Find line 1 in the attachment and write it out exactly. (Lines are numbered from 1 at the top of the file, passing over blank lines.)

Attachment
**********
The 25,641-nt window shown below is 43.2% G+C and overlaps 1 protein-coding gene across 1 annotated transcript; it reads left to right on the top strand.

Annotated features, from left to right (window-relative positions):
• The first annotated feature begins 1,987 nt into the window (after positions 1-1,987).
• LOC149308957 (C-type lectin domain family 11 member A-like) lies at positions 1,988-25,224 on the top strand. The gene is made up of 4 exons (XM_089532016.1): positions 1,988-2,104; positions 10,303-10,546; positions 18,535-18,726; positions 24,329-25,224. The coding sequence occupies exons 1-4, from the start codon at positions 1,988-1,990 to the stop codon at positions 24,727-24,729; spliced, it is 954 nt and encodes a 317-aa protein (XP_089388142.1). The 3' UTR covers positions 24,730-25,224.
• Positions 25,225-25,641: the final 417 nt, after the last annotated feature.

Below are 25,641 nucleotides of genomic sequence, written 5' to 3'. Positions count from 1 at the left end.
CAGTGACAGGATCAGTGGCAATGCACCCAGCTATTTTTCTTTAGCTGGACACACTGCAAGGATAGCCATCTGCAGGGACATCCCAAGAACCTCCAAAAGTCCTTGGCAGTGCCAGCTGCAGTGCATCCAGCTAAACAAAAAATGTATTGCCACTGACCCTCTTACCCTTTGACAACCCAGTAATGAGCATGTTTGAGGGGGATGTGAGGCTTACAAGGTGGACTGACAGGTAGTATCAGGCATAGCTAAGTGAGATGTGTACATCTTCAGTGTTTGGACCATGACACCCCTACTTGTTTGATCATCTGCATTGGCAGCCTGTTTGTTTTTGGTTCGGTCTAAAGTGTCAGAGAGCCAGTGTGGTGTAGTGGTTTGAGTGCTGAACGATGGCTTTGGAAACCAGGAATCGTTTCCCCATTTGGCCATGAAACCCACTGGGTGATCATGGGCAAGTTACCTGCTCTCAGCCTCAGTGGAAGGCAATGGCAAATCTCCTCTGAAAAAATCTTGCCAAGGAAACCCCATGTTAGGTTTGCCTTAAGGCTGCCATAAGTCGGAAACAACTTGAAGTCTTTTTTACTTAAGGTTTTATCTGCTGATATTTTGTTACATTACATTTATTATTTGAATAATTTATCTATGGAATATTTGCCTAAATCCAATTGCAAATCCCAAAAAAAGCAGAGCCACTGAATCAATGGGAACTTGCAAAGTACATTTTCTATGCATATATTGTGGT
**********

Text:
The 25,641-nt window shown below is 43.2% G+C and overlaps 1 protein-coding gene across 1 annotated transcript; it reads left to right on the top strand.